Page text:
Esteemed Reader of Our Magazine:
"Be in the world, but not of the world."
Recently, on a sunny, early autumn day, I worked in the yard with my son, who's seven. We were cleaning up the piles of bark remaining from splitting several cords of winter firewood, and chatted as we loaded the wheelbarrow.
"I've decided what I want to be when I grow up," he said.
"What?" I asked with interest.
"I either want to be a world champion pogo-sticker and break the record for the most bounces; or a mountain biker and ride over Mount Everest. Which do you think I should do?"
We walked together across the grass as I pushed the wheelbarrow toward the woods for dumping.
"Both of those sound awesome," I replied. "Maybe you can do both. But do you know what I think you should be when you grow up?"
"What?" he asked, his voice carrying the melodic lilt of piqued interest.
I put down the wheelbarrow and looked him in the eyes.
He looked surprised, and then incredulous, and then his face split into a broad grin.
"You always say stuff like that, Dad!"
By the look in his eyes, I knew my meaning had reached home. We didn't talk much for the rest of our work session, but the atmosphere had a quality of interior richness.
There is, in children, a preponderance of this simple being. They haven't been overwhelmed with the conditioning and education that mostly governs us as adults. What is more, they haven't yet made the mistake of believing they are what they do. Children are just too busy being their essential selves to get caught in that state of mistaken identity.
Recently, a friend with a younger child than mine asked advice about how to handle getting her son into his car-seat when he resists, struggling and arching his back to prevent being buckled.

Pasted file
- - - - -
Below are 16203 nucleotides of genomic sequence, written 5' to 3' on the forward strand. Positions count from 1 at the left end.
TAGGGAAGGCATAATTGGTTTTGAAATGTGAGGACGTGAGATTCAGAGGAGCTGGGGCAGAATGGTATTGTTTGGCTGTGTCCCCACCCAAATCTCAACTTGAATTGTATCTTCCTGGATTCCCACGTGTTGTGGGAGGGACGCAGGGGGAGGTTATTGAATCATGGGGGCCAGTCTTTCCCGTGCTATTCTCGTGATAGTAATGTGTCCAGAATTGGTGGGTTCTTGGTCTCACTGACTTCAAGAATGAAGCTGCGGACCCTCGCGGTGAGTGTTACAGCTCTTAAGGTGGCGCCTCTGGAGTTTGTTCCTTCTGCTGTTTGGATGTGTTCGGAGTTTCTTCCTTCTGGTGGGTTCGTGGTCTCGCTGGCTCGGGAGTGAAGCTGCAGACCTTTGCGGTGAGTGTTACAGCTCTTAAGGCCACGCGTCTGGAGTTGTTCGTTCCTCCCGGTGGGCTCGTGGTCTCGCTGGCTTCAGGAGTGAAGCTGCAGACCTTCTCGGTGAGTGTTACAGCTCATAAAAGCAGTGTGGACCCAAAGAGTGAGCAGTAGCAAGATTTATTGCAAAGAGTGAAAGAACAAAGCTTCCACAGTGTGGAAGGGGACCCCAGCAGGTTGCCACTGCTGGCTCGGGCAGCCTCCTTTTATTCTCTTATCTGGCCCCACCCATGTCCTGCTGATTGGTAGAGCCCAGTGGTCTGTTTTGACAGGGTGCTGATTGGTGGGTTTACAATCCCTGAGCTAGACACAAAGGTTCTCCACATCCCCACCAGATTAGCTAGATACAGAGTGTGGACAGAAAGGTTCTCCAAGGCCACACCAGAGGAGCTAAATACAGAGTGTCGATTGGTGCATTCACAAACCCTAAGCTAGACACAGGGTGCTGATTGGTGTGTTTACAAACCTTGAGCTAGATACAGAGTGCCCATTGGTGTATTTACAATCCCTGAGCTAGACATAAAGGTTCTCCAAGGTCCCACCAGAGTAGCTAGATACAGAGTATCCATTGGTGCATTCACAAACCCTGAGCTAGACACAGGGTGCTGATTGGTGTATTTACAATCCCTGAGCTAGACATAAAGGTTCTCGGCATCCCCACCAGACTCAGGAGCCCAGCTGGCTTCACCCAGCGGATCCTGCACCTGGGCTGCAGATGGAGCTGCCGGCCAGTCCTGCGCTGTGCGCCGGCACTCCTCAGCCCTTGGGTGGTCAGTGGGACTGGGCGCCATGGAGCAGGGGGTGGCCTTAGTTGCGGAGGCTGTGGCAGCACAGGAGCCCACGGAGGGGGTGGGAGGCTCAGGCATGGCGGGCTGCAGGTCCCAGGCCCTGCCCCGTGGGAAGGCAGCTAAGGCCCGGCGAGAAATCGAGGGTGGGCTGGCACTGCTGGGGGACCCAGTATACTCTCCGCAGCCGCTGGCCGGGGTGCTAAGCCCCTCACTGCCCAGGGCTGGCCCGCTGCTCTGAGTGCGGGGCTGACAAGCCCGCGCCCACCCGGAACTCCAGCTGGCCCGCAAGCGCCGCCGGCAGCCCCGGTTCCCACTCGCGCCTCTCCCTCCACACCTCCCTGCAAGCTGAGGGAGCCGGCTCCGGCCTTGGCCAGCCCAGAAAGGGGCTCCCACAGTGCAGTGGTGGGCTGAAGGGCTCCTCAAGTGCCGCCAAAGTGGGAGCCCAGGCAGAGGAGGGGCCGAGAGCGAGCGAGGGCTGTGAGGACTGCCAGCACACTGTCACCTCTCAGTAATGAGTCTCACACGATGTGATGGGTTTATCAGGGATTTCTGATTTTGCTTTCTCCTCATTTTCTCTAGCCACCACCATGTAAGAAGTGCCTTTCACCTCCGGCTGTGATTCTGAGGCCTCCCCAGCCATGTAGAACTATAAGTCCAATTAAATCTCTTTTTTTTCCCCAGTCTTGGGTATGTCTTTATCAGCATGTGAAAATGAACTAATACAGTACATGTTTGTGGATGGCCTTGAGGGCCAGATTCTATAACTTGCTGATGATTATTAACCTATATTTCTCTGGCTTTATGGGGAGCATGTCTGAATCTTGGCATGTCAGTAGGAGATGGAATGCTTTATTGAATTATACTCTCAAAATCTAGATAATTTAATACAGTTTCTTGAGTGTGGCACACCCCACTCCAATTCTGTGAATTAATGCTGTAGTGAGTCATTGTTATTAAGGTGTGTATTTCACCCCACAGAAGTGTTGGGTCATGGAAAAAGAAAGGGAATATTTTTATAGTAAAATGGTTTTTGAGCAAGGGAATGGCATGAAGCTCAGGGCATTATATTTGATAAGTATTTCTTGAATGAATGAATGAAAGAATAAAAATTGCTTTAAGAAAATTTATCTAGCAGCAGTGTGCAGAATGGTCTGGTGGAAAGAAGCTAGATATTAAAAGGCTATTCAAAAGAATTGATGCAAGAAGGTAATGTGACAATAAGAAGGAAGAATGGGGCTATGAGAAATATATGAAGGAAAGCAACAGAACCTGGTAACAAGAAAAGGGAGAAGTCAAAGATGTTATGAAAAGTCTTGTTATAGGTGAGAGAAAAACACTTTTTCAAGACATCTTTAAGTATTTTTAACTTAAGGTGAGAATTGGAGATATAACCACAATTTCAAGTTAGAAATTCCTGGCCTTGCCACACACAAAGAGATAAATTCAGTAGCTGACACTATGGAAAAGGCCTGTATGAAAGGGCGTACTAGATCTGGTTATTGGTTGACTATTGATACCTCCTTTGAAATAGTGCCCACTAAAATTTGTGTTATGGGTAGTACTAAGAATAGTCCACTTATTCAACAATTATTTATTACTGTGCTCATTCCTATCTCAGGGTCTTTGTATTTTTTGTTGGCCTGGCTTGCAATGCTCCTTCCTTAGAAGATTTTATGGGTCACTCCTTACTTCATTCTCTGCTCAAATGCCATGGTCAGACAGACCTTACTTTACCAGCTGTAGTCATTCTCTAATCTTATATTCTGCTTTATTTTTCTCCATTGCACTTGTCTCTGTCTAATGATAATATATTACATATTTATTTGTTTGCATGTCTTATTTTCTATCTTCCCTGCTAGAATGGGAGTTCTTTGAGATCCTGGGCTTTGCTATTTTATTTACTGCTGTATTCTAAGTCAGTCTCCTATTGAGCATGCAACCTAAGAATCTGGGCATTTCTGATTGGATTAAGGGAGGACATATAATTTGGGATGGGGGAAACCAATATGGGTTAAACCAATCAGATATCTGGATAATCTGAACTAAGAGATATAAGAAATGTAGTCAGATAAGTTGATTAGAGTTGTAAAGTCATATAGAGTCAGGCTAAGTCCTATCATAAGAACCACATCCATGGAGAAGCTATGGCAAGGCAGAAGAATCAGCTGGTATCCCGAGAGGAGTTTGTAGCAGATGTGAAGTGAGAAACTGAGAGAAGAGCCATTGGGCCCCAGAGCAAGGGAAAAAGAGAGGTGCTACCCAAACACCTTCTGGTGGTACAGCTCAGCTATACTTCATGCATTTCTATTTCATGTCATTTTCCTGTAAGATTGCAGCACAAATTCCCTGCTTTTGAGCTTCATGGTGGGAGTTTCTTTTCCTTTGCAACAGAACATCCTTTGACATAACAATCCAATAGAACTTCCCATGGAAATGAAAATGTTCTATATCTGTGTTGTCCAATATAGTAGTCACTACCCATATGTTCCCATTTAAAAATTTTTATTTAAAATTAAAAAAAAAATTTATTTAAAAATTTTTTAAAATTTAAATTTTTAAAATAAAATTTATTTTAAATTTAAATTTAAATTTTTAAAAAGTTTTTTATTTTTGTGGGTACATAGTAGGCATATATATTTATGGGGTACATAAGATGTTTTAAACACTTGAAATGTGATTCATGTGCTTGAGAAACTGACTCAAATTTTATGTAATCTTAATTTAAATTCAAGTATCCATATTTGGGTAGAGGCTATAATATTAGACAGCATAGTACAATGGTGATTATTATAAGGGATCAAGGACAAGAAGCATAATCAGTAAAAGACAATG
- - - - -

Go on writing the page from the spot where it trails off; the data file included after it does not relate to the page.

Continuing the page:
"Should I bribe him with sweeties? Should I simply force him in?" she wondered.
I remembered the experience of having one or two-year-old children, and the epiphany that arose after similar struggles and quandaries. It was that children live in a different world from us. It is a world that is natural and immediate—a reality unmitigated by the artificial schedules and agendas of adults—and it is qualitatively better than my synthetic reality.
"You should be ready to change your plan, or at least leave lots of extra time," I suggested to my friend. "What's the hurry to make your child into a manageable adult? Instead strive to enter that magical world of childhood."
In other words, put being first.
A pithy hint from the Christian Bible suggests that "only when you are converted, and become like a little child, can you enter heaven." I take this to mean that we need to strive to let go of the conditioning about who we are, what we are to do, and when things need to happen, and simply stand in the presence of our own being. In the presence of our essential selves is the doorway to the place called heaven.
The personality (from persona, meaning mask) is a random collection of all the acquired knowledge, skills, and techniques we need to navigate in the "civilized" world. It is the nurture of the nature-versus-nurture dichotomy (yes, both are true, in their ways). In itself, personality is not good or bad. Like any good toolbox, we can use the selection of tools for good or ill.
Personality becomes destructive when we mistake our identity for its contents, believing we are what we know or can do. This is the chief error of the current state of society—there is an almost total emphasis on outer performance, conformity, and capitulation, and very little importance placed on the world of being, real individuality, and freedom.
In the world of being is the meaning of things—not the descriptive meaning, but the intrinsic, essential meaning that is more sensual and emotional than it is analytical. It is where we experience the wisdom that can only arise in the moment, and not through any process of analysis. It is where we can know the innate qualities of things, and understand the relationship between parts. We can know them because these qualities are already in us.
In reality, the world of being and its qualities are infinitely more real and substantial than the outer world of objects and functions. Recognizing that in being is where our treasure lies, is—in the sense of the Bible quote—to be converted.
For more on this topic, including practical techniques and exercises, consider attending Jason Stern's lecture, "Remembering Ourselves: Learning to Stand in the Presence of Being," at the Kleinert/James Center for the Arts, 36 Tinker Street, Woodstock, on Thursday, October 17, at 7pm.